This article appeared in The Guardian on 17 September 2013.
Patients need to be able to consult their doctor online. Having to take half a day off work for a 10-minute consultation is a high price to pay when the technology exists that would allow it to be done online from the patient’s home or work. For some patients, the travel involved in getting to an appointment is harmful in itself. I have seen patients with physical disabilities in pain from the long distances they have had to travel to see their specialist. In a few cases, the appointment itself has risks – cystic fibrosis patients can give each other infections when sat together in the same waiting room.
In my opinion, it’s important to offer online consultations when they are appropriate. But for the best of reasons, many in the NHS remain deeply sceptical about consulting online. Time-pressed doctors and GPs are not sure what an online consultation actually is. They fear it might take up even more of their time.
Many doctors believe online consultation means sending emails – but we already know this doesn’t work well. The back-and-forth nature of email means that getting detailed answers is slow and frustrating for doctor and patient alike. But we do know the right way to do online consultations: asynchronously, where a patient fills out a structured online questionnaire that the doctor checks at a later date; and synchronously, where both parties talk to each other at the same time, using video technology such as Skype.
At the moment, many face-to-face consultations involve the GP or doctor asking the patient the same set of routine questions at points through the year. “How have you been since I last saw you? Are you still taking the meds? Are there any side effects?” The list is long for safety reasons, but the repetition is unnecessary. This type of consultation can be easily switched to an online asynchronous method – saving a visit to the surgery and doctors’ time, and allowing for a richer doctor-patient discussion. Back in 2010, the Mayo Clinic in the US found that online consultations could reduce the need for face-to-face appointments with GPs by 40%.
Doctors can devise the questions themselves and there are tried-and-tested programmes such as Instant Medical History (IMH).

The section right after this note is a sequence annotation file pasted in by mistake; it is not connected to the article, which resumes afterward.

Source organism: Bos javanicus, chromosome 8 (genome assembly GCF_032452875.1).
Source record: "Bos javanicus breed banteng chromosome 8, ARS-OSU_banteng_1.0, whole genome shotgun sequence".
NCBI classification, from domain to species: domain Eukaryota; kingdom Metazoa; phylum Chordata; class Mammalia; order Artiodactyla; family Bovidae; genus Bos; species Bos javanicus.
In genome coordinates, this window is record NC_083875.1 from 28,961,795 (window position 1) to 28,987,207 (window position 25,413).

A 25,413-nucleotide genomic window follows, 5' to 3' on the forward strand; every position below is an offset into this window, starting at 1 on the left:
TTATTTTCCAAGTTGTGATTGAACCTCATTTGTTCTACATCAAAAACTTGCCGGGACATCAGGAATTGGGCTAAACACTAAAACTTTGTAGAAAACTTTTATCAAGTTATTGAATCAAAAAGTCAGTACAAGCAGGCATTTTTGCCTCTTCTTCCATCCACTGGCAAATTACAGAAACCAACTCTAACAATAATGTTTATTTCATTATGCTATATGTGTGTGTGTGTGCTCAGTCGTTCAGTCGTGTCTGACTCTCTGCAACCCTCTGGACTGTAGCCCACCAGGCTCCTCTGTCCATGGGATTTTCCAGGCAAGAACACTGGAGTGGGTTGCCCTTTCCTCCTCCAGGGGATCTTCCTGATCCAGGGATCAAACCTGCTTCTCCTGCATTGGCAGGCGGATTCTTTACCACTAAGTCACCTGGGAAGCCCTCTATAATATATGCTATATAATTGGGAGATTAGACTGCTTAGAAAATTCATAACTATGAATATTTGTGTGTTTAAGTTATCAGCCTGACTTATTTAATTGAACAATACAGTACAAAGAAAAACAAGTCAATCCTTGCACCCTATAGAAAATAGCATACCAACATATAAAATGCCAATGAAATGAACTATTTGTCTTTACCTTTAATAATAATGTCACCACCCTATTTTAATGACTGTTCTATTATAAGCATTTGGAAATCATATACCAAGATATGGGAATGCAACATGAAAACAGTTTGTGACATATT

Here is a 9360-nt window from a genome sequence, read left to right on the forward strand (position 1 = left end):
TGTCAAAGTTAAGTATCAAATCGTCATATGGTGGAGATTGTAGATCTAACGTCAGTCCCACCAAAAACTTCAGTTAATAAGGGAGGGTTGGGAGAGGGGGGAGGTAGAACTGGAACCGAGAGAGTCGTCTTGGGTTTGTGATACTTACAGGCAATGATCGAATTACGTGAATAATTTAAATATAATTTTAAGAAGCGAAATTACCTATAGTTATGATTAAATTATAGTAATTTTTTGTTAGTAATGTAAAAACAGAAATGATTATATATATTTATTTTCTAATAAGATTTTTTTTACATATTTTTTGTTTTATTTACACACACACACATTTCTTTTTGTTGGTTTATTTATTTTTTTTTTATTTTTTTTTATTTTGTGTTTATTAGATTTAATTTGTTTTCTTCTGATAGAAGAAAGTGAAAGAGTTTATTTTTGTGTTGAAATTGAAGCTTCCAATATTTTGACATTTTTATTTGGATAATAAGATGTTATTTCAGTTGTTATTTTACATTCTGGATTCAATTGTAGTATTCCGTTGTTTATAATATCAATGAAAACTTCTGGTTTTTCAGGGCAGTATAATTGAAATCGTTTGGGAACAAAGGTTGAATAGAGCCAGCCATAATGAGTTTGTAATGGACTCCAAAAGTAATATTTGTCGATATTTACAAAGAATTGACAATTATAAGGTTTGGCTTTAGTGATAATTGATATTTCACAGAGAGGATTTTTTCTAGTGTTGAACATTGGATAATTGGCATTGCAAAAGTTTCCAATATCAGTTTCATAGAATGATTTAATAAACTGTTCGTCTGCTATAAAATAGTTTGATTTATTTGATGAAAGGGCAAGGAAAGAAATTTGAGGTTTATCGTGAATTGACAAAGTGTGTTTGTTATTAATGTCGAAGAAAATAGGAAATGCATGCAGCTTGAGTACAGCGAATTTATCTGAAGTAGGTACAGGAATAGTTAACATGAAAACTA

IMH, part of the Mayo Clinic study, tailors the detail of follow-on questions to the speciality of the clinician, for example asking more questions about breathing for a chest specialist than for a GP. One obvious downside of online appointments is that the doctor cannot examine the patient, but not every appointment requires an examination – and if the doctor feels one is necessary they can call the patient in. In synchronous video consultations, a Skype conversation in the patient’s home can give a doctor a valuable view of a patient’s living conditions – information they might have previously missed.
No patient should be forced into using online consultations – but many want to be offered the option. Moving just a small proportion of these face-to-face consultations online can make a big difference for patients. Furthermore, online consultations allow more efficient and frequent interaction with a specialist and the advice received is available for sharing with the local GP. This completes the circle of care and means patients can access the best care wherever they live.
However, for online consultations to work effectively for both patient and doctor, they must be introduced correctly. If GPs and hospital staff give the impression they’re not fully behind online consulting, patients will sense it and avoid the option. Similarly, if patients suspect that it has been introduced purely as a cost-saving measure, they will react badly.
GPs and doctors must move away from thinking they are too busy to consult online – indeed, it is precisely because they are so busy that they need online consultations.